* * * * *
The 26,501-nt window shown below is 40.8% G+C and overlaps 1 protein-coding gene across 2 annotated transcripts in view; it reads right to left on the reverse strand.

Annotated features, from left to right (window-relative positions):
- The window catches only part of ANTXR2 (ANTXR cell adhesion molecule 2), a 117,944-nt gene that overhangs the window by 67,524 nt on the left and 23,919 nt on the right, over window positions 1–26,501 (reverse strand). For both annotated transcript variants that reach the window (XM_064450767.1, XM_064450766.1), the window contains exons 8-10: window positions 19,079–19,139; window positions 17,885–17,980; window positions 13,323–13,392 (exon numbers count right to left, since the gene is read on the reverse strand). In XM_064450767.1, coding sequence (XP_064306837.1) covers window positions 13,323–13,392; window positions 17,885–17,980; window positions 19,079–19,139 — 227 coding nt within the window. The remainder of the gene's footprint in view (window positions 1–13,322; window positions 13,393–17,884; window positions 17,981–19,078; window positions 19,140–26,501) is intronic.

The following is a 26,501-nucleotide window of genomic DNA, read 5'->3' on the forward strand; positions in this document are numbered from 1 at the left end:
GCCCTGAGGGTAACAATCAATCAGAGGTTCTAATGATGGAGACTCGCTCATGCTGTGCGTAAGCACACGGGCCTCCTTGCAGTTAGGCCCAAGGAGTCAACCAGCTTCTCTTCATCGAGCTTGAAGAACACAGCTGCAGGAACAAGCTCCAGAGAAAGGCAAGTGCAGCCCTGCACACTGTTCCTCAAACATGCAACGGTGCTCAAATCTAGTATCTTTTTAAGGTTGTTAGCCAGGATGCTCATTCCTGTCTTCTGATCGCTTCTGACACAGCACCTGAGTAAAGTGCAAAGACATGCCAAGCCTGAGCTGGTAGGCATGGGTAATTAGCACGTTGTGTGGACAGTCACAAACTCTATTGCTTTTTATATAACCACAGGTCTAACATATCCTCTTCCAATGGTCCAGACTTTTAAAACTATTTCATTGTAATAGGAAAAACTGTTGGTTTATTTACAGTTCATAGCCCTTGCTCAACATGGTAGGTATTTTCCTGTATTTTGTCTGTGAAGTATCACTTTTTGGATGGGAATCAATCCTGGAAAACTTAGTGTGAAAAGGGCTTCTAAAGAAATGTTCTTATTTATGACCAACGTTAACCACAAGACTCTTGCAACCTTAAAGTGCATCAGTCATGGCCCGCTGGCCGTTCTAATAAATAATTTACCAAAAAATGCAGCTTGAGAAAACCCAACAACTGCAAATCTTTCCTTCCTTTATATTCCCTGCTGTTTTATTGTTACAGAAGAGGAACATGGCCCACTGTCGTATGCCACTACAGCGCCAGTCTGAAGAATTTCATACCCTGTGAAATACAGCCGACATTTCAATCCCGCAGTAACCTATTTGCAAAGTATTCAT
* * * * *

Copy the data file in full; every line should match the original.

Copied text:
The 26,501-nt window shown below is 40.8% G+C and overlaps 1 protein-coding gene across 2 annotated transcripts in view; it reads right to left on the reverse strand.

Annotated features, from left to right (window-relative positions):
- The window catches only part of ANTXR2 (ANTXR cell adhesion molecule 2), a 117,944-nt gene that overhangs the window by 67,524 nt on the left and 23,919 nt on the right, over window positions 1–26,501 (reverse strand). For both annotated transcript variants that reach the window (XM_064450767.1, XM_064450766.1), the window contains exons 8-10: window positions 19,079–19,139; window positions 17,885–17,980; window positions 13,323–13,392 (exon numbers count right to left, since the gene is read on the reverse strand). In XM_064450767.1, coding sequence (XP_064306837.1) covers window positions 13,323–13,392; window positions 17,885–17,980; window positions 19,079–19,139 — 227 coding nt within the window. The remainder of the gene's footprint in view (window positions 1–13,322; window positions 13,393–17,884; window positions 17,981–19,078; window positions 19,140–26,501) is intronic.

The following is a 26,501-nucleotide window of genomic DNA, read 5'->3' on the forward strand; positions in this document are numbered from 1 at the left end:
GCCCTGAGGGTAACAATCAATCAGAGGTTCTAATGATGGAGACTCGCTCATGCTGTGCGTAAGCACACGGGCCTCCTTGCAGTTAGGCCCAAGGAGTCAACCAGCTTCTCTTCATCGAGCTTGAAGAACACAGCTGCAGGAACAAGCTCCAGAGAAAGGCAAGTGCAGCCCTGCACACTGTTCCTCAAACATGCAACGGTGCTCAAATCTAGTATCTTTTTAAGGTTGTTAGCCAGGATGCTCATTCCTGTCTTCTGATCGCTTCTGACACAGCACCTGAGTAAAGTGCAAAGACATGCCAAGCCTGAGCTGGTAGGCATGGGTAATTAGCACGTTGTGTGGACAGTCACAAACTCTATTGCTTTTTATATAACCACAGGTCTAACATATCCTCTTCCAATGGTCCAGACTTTTAAAACTATTTCATTGTAATAGGAAAAACTGTTGGTTTATTTACAGTTCATAGCCCTTGCTCAACATGGTAGGTATTTTCCTGTATTTTGTCTGTGAAGTATCACTTTTTGGATGGGAATCAATCCTGGAAAACTTAGTGTGAAAAGGGCTTCTAAAGAAATGTTCTTATTTATGACCAACGTTAACCACAAGACTCTTGCAACCTTAAAGTGCATCAGTCATGGCCCGCTGGCCGTTCTAATAAATAATTTACCAAAAAATGCAGCTTGAGAAAACCCAACAACTGCAAATCTTTCCTTCCTTTATATTCCCTGCTGTTTTATTGTTACAGAAGAGGAACATGGCCCACTGTCGTATGCCACTACAGCGCCAGTCTGAAGAATTTCATACCCTGTGAAATACAGCCGACATTTCAATCCCGCAGTAACCTATTTGCAAAGTATTCAT